Researchers from Imperial College London and University College London have come up with an innovative test procedure that could anticipate adverse events of cardiovascular disease, a common complication in people with diabetes.
The new test detects high levels of IgG antibodies – molecules produced by the immune system – which the scientists believe is associated with a low likelihood of heart problems in patients.
Currently, clinicians use information such as age, sex, medical history, blood pressure and cholesterol levels to assess the risks for heart disease.
However, standard cholesterol tests that measure plasma cholesterol levels, for example, aren’t predictive of the final destination of cholesterol molecules and the presence of excess artery cholesterol, which is what predisposes us to atherosclerosis.
When cholesterol ends up inside the wall of an artery, especially the inside of a coronary artery, it leads to an inflammatory cascade which results in the obstruction of that artery.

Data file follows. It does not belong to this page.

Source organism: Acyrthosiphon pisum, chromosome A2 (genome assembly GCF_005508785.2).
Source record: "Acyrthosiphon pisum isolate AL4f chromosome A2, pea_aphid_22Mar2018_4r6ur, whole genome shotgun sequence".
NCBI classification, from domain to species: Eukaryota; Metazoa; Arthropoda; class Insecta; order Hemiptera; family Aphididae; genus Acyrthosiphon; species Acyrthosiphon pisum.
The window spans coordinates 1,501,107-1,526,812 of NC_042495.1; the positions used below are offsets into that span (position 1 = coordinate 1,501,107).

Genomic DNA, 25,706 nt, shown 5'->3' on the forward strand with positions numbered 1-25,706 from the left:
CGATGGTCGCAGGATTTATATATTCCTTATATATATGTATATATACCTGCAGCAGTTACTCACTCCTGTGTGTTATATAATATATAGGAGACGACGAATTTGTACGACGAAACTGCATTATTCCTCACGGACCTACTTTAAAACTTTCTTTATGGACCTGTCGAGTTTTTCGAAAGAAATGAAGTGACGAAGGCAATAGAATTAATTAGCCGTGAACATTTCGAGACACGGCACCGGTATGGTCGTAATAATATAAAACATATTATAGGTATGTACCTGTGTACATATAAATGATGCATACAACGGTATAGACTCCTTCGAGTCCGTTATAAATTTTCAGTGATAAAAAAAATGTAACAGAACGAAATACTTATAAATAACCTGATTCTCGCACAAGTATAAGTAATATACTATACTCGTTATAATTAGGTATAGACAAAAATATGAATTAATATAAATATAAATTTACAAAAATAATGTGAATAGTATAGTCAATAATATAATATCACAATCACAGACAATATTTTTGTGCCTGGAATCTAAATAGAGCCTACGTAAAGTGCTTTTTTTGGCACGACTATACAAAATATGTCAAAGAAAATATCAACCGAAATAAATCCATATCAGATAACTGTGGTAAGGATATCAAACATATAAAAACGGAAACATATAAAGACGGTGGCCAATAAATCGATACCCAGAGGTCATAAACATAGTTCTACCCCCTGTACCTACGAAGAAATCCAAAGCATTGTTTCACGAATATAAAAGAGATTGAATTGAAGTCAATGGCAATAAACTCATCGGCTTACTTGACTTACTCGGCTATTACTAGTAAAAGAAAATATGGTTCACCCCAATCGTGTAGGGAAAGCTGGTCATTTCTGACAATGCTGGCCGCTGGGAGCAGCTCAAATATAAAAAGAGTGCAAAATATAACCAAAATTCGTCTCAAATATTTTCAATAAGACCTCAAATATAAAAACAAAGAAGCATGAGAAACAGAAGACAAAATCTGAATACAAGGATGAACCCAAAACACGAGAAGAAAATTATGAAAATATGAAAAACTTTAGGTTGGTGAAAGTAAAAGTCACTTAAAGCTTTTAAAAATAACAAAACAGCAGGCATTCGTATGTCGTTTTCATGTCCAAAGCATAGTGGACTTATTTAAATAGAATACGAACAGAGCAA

IgG antibodies are markers of inflammation resulting from that immune response, so their blood count predicts with greater precision coronary events than high cholesterol or high blood pressure alone.
The five-year trial, conducted in association with British Heart Foundation (BHF), followed more than 1,700 people at risk of heart attacks.
The results showed that those with the highest number of antibodies had a 58 per cent lower risk of coronary heart disease as well as 38 per cent lower chance of suffering from a stroke or other serious adverse heart events in that time frame.
The research team suggests that measuring IgG could be a more simple and cheap way to accurately determine a person’s risk than studying the clinical endpoints of other common risk factors.

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